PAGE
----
# What's the eccentricity of our sun's orbit around the center of the galaxy? [duplicate]

Just thinking about "galactic habitability zones." Is this even a valid question?

• I doubt that it's Keplerian. Keplerian elliptical orbits only apply to a central gravitational field, but the galaxy's field is not a $1/r^2$ field. – user4552 Nov 21 '18 at 1:43
• It is indeed a valid question! You certainly do not want to be bobbing around the huge black hole on a 16-year orbit at the speed of 5 Mm/s. These things are not going to last. But elsewhere... it's probably survivable. I've seen worse. But I do not really know enough on galactic habitability to write an answer, sorry. – kkm Nov 21 '18 at 1:49

EDIT: I am getting down-voted, and as per the comment below me this seems to be because I failed to answer the question. I thought the question was about Galactic habitability zones as the description mentions but it seems I was wrong. If your question is about the eccentricity of the Sun's orbit around the center of the galaxy, then that question has already been answered here: How can one get the eccentricity of the orbit of the Sun around center of the Milky Way?. I'll leave the rest of my answer in case you were interested in the "habitability" of our galaxy. Cheers.

So "habitable" in the context of our solar system is really talking about radiation flux, where if too much of the sun's radiation is hitting the surface of our Earth, the Earth's atmosphere will heat up too much and the environment would be unsustainable for the development of life. So the Earth is close enough to the sun that the sun has a very strong effect on the dynamics of Earth's environment (obviously, since all of life feeds in some indirect way on the sun!)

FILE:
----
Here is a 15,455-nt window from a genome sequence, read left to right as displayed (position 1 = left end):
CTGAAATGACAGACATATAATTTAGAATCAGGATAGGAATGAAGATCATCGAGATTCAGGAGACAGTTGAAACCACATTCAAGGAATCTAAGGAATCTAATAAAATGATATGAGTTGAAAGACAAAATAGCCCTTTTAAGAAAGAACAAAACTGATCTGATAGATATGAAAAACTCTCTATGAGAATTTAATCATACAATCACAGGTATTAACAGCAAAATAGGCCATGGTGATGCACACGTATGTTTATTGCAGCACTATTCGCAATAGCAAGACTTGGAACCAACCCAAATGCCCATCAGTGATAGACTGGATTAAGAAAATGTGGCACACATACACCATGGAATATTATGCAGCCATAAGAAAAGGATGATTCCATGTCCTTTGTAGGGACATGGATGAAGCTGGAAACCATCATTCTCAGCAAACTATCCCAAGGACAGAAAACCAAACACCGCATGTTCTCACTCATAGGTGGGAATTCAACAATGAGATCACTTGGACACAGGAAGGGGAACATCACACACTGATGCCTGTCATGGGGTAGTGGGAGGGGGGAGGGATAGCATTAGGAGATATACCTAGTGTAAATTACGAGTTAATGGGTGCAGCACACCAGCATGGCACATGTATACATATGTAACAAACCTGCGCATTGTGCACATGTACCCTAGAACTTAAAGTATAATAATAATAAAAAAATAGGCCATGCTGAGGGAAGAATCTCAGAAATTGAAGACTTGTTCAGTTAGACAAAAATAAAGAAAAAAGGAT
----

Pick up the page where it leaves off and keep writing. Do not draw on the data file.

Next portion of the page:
However, in terms of the Earth in the context of the Galaxy, I want to clarify that the distance between stars in any galaxy is actually massive compared to the distance between the Earth and the sun. Really, the chance that our solar system will interact with any other star or solar system in the next few billions of years is virtually zero.

With this in mind, I'd say the only consideration about a "Habitable Zone" would be, as someone else has said, our distance from the super-massive black hole at the center of the Milky Way. But since this only makes up a tiny portion of our galaxy, the entire galaxy is really "habitable" for our solar system.

Hope that helps!

• This doesn't answer the question, and the second paragraph seems totally unrelated to the topic. – user4552 Nov 21 '18 at 2:28
• Ok, I answered what I thought they were asking, I've edited my answer. – CuriousHegemon Nov 21 '18 at 3:22
• IMHO, the body of the question is just as relevant, if not more so, than its title. So I think your answer is reasonable. Still, it might not be healthly living <1000 lightyears from the centre, due to the higher rate of energetic events like supernova, and other stuff that can cause gamma ray bursts. – PM 2Ring Nov 21 '18 at 4:26
• I disagree with your assertion that a single criterion establishes the galactic habitability zone. But, this isn't my argument, look up "Rare Earth Hypothesis" and galactic habitability zones. Rather fascinating. – Jimmy G. Nov 21 '18 at 22:13
• Can you send me a specific link? I don't think I have time to read the entire wiki article. Is your argument that there is indeed a galactic habitability zone and that the Earth is the only planet with life partly because of this reason? – CuriousHegemon Nov 23 '18 at 0:25